Paris, beginning of the 19th century. It is the first warm day of the year and a small group, made up of members of high society, is on a trip to the countryside.
After admiring the beauties of nature, they turned to the servant who had chosen a place for the picnic the day before.
They sat down on beautiful blankets, ate and drank exquisitely and enjoyed the sparkling conversation of the well-known charmer.
But suddenly he grabbed at his neck, gurgled briefly and fell to the ground apparently lifeless.
What sounds like the beginning of a bad crime story has happened dozens of times, on the sunny meadows of Vienna as well as in the salons from London to Paris.
But neither poison nor a jealous rival was to blame, but simply an article of clothing that was soon to bear the resounding name “patricide.
Today, patricides are hardly known, since they have not been worn for a long time.
But you can still see them in numerous paintings, those high, stiff and open-to-the-front shirt collars, whose upwardly protruding ends reached up to the chin.
How they got their name is unfortunately not known, but there are some interesting stories about them.
One of them says that the collar was known in France as “parasite”, i.e. as “blackhead” or “parasite”, because food remains easily got caught on the long, upward pointing tips. But perhaps the name also comes from the fact that patricides could be put on different shirts and were therefore called “parasite”.
Since this fashion came from France, the Germans also adopted the French name for it, but erroneously used the word “parricide,” which is hardly distinguishable from “parasite,” which means “patricide.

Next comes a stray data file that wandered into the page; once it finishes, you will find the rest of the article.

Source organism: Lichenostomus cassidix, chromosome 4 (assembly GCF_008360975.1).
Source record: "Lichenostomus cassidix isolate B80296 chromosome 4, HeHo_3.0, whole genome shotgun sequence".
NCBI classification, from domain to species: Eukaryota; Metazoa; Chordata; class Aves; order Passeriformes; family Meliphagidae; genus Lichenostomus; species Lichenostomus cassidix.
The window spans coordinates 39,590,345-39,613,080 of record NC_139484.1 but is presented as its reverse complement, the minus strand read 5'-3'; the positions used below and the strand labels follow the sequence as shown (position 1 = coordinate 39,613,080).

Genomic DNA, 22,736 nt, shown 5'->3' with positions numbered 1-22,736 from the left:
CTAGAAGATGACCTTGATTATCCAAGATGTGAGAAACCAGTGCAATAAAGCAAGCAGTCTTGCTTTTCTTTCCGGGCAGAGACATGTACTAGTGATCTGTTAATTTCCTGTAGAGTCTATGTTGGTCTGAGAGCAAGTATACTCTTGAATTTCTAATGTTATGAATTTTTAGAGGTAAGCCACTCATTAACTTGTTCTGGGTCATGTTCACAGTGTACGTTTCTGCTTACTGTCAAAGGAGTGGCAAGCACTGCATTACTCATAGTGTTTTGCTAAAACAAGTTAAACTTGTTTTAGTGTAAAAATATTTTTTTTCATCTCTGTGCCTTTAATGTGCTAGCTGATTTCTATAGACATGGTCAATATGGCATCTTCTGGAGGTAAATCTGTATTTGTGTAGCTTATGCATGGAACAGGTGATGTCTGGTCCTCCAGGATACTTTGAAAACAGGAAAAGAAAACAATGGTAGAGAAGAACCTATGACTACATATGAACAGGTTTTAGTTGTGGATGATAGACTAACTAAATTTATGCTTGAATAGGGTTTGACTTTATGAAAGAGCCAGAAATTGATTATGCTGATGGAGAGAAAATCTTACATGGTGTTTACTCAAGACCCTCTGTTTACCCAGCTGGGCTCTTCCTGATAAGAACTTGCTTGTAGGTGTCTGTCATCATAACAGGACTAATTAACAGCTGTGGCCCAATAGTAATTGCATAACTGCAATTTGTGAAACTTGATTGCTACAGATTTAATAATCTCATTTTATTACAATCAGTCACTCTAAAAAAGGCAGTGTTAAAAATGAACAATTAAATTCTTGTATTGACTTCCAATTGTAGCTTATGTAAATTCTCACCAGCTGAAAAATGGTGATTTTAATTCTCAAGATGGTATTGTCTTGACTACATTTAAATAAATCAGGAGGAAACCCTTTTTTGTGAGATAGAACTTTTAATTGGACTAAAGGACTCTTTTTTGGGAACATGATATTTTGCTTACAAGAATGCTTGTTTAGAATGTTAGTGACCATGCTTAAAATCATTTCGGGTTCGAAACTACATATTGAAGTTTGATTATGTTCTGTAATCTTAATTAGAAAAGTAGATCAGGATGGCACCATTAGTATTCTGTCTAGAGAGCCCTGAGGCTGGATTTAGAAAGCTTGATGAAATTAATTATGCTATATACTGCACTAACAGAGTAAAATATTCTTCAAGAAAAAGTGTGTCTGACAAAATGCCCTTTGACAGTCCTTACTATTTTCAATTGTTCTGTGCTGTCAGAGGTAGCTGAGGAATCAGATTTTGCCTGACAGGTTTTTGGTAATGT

Of course there are also some more flowery versions about the origin of this name.
It is said, for example, that once a drunken family father sat down on a park bench after a night of drinking to rest. He was not supposed to get up again, because the stiff standing collar cut off his windpipe and he was found dead the next morning.
Another story tells of how a son returning home from a foreign country wanted to kiss his father with joy, but hit his collar in the eye with such force that he died of it.
These and similar cases should have finally led to the term “patricide” becoming naturalized.
Which brings us back to our story from the beginning. Wearing the high and tight collar could easily lead to a drop in blood pressure with accompanying dizziness, which in the worst case led to a circulatory collapse.
Thank God the gentlemen involved already knew about this problem and so the poor man simply opened the collar of his shirt, whereupon he was soon able to enjoy the day again in convivial company.